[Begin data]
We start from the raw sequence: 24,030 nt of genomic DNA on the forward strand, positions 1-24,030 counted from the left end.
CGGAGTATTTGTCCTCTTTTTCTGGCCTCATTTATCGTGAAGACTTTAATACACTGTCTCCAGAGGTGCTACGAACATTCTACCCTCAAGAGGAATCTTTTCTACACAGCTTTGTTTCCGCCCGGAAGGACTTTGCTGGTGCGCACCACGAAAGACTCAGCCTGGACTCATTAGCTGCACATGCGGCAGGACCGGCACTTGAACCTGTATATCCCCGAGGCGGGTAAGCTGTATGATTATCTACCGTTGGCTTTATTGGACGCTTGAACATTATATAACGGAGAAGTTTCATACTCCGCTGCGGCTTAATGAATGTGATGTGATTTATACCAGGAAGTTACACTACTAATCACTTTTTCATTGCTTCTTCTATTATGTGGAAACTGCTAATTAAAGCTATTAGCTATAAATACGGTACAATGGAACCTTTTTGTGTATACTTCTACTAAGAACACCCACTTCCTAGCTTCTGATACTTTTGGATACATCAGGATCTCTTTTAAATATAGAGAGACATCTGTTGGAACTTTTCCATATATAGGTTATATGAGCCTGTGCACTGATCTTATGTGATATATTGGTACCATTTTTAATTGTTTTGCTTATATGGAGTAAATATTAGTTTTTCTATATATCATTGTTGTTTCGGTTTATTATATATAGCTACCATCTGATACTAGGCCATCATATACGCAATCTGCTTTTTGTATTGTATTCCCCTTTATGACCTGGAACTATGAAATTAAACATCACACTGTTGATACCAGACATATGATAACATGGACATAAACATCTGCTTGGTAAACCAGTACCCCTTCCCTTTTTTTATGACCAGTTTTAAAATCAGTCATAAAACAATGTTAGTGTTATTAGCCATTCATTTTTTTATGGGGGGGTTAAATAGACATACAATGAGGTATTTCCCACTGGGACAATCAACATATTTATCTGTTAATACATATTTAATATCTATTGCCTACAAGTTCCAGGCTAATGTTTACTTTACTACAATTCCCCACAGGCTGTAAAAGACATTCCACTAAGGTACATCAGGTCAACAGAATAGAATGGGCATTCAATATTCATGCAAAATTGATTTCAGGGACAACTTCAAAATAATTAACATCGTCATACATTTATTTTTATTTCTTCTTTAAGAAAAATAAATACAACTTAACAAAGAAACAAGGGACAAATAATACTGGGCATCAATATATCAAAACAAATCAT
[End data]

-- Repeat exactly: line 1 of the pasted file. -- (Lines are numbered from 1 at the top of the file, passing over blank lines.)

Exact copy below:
We start from the raw sequence: 24,030 nt of genomic DNA on the forward strand, positions 1-24,030 counted from the left end.